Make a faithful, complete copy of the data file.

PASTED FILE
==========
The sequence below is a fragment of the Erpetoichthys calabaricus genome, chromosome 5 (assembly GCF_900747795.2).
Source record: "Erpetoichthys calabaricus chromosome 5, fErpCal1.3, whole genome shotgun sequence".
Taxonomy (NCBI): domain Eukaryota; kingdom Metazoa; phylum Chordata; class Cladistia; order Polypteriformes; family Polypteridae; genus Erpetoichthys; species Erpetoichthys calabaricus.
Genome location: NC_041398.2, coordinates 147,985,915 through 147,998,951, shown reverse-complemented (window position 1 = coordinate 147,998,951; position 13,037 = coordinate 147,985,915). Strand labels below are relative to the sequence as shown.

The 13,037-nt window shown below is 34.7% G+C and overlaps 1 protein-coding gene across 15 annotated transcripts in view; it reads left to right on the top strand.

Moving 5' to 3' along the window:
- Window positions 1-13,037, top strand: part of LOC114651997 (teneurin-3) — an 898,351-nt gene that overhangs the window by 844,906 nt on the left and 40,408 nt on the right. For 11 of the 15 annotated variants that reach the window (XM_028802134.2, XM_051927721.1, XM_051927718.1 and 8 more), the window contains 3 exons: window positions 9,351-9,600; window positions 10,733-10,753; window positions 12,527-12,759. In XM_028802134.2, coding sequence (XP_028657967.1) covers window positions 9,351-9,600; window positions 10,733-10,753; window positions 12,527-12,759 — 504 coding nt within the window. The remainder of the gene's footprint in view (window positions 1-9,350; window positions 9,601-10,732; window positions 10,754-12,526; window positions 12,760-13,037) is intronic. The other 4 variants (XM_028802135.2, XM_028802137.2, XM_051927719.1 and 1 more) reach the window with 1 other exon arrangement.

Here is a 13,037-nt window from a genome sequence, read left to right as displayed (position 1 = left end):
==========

The sequence below is a fragment of the Erpetoichthys calabaricus genome, chromosome 5 (assembly GCF_900747795.2).
Source record: "Erpetoichthys calabaricus chromosome 5, fErpCal1.3, whole genome shotgun sequence".
Taxonomy (NCBI): domain Eukaryota; kingdom Metazoa; phylum Chordata; class Cladistia; order Polypteriformes; family Polypteridae; genus Erpetoichthys; species Erpetoichthys calabaricus.
Genome location: NC_041398.2, coordinates 147,985,915 through 147,998,951, shown reverse-complemented (window position 1 = coordinate 147,998,951; position 13,037 = coordinate 147,985,915). Strand labels below are relative to the sequence as shown.

The 13,037-nt window shown below is 34.7% G+C and overlaps 1 protein-coding gene across 15 annotated transcripts in view; it reads left to right on the top strand.

Moving 5' to 3' along the window:
- Window positions 1-13,037, top strand: part of LOC114651997 (teneurin-3) — an 898,351-nt gene that overhangs the window by 844,906 nt on the left and 40,408 nt on the right. For 11 of the 15 annotated variants that reach the window (XM_028802134.2, XM_051927721.1, XM_051927718.1 and 8 more), the window contains 3 exons: window positions 9,351-9,600; window positions 10,733-10,753; window positions 12,527-12,759. In XM_028802134.2, coding sequence (XP_028657967.1) covers window positions 9,351-9,600; window positions 10,733-10,753; window positions 12,527-12,759 — 504 coding nt within the window. The remainder of the gene's footprint in view (window positions 1-9,350; window positions 9,601-10,732; window positions 10,754-12,526; window positions 12,760-13,037) is intronic. The other 4 variants (XM_028802135.2, XM_028802137.2, XM_051927719.1 and 1 more) reach the window with 1 other exon arrangement.

Here is a 13,037-nt window from a genome sequence, read left to right as displayed (position 1 = left end):